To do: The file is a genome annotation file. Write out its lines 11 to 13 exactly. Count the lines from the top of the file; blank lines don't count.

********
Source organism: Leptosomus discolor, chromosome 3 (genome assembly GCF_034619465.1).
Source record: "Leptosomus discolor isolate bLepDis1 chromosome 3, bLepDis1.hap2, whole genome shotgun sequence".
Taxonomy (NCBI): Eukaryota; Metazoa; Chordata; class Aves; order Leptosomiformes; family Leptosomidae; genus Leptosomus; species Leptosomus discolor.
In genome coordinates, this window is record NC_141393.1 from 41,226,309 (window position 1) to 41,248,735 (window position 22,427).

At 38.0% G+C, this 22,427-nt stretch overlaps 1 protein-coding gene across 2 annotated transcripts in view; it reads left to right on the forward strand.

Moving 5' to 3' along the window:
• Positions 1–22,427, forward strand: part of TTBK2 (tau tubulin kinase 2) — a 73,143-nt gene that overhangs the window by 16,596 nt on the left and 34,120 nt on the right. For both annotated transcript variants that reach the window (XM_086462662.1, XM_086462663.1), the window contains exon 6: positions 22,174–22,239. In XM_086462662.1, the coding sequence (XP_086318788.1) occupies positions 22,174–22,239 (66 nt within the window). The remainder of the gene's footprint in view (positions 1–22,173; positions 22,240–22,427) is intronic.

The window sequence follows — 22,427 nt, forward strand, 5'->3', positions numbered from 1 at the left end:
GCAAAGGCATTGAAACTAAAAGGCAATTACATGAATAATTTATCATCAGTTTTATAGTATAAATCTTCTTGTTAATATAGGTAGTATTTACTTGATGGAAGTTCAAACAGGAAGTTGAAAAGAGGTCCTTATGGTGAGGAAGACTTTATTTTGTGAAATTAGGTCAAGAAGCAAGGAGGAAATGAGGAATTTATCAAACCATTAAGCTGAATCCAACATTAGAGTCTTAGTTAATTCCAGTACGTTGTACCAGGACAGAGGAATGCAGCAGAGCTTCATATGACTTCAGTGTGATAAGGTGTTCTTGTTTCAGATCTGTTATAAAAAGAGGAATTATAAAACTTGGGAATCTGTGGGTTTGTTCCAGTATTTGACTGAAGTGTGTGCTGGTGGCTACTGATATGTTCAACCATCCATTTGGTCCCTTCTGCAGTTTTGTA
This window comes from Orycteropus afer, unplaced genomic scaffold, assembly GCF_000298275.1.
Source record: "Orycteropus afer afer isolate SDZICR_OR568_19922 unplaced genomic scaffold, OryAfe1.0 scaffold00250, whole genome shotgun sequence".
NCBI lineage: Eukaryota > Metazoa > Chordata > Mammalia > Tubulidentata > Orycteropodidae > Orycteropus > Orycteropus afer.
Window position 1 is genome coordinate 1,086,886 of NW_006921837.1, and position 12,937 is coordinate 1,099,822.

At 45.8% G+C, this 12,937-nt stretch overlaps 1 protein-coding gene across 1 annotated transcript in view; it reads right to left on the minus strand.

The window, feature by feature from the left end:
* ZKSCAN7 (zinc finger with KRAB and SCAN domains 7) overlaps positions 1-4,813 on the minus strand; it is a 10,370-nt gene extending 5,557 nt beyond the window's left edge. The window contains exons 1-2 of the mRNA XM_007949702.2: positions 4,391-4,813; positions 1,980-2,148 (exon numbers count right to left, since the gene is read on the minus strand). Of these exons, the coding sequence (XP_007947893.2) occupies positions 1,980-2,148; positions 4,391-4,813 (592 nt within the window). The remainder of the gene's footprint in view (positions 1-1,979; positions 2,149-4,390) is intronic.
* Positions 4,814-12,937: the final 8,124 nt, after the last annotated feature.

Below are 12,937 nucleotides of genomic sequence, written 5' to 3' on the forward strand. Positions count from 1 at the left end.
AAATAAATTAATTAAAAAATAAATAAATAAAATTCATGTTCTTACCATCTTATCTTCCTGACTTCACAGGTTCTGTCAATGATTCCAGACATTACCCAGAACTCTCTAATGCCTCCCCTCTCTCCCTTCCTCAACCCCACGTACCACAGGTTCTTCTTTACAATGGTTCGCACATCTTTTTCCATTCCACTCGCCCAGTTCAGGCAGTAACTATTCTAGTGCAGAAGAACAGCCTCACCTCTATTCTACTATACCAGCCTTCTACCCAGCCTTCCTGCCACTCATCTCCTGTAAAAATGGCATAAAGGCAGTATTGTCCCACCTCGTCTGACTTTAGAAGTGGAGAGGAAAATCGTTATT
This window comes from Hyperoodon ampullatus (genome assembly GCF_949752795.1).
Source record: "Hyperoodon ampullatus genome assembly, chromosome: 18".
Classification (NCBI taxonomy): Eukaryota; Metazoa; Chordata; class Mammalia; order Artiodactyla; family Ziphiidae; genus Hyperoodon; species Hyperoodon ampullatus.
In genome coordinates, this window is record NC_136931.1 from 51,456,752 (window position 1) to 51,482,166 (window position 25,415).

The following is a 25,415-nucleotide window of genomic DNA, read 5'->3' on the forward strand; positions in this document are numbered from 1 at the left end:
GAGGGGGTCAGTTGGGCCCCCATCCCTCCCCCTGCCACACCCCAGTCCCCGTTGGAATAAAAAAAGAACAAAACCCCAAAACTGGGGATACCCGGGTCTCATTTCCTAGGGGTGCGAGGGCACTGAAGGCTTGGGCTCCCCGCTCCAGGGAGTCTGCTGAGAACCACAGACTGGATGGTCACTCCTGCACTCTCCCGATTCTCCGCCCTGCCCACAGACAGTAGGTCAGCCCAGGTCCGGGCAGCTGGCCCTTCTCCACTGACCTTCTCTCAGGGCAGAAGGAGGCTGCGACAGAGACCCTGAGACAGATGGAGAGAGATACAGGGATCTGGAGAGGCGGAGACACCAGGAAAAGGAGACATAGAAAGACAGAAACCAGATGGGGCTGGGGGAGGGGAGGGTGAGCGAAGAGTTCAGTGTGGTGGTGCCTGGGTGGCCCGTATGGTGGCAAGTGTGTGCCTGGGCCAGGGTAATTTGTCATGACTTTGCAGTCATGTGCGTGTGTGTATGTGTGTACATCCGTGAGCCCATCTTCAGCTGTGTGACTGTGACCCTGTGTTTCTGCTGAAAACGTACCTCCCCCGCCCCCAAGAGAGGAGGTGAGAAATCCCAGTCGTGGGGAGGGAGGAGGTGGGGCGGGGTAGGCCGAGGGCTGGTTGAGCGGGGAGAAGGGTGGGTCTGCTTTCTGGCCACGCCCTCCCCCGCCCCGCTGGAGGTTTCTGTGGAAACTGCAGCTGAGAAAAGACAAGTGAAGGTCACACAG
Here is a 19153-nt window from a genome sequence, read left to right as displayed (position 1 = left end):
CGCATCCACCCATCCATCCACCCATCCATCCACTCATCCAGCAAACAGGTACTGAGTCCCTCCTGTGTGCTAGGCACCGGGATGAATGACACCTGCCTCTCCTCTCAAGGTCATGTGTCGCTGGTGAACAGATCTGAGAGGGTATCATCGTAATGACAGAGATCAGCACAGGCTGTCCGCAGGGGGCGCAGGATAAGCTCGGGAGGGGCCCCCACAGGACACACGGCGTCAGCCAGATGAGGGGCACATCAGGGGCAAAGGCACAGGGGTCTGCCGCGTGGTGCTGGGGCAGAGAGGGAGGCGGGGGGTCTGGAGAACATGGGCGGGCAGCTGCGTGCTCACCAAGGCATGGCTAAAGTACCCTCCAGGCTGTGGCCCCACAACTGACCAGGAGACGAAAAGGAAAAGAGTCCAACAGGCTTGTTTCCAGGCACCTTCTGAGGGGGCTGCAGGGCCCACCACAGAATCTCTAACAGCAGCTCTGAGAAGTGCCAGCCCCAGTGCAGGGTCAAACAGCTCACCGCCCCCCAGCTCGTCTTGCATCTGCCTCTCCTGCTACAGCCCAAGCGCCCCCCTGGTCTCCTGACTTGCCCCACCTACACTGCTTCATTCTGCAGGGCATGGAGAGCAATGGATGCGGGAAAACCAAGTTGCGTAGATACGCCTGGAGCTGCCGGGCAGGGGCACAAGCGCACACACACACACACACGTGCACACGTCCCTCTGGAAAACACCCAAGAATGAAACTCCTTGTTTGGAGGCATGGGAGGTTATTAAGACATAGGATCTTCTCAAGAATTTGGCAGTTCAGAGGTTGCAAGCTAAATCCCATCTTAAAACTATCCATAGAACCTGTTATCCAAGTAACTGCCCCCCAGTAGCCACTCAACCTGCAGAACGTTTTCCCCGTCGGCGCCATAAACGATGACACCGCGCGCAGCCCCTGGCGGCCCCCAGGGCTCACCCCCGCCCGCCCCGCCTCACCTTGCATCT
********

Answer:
Source record: "Orycteropus afer afer isolate SDZICR_OR568_19922 unplaced genomic scaffold, OryAfe1.0 scaffold00250, whole genome shotgun sequence".
NCBI lineage: Eukaryota > Metazoa > Chordata > Mammalia > Tubulidentata > Orycteropodidae > Orycteropus > Orycteropus afer.
Window position 1 is genome coordinate 1,086,886 of NW_006921837.1, and position 12,937 is coordinate 1,099,822.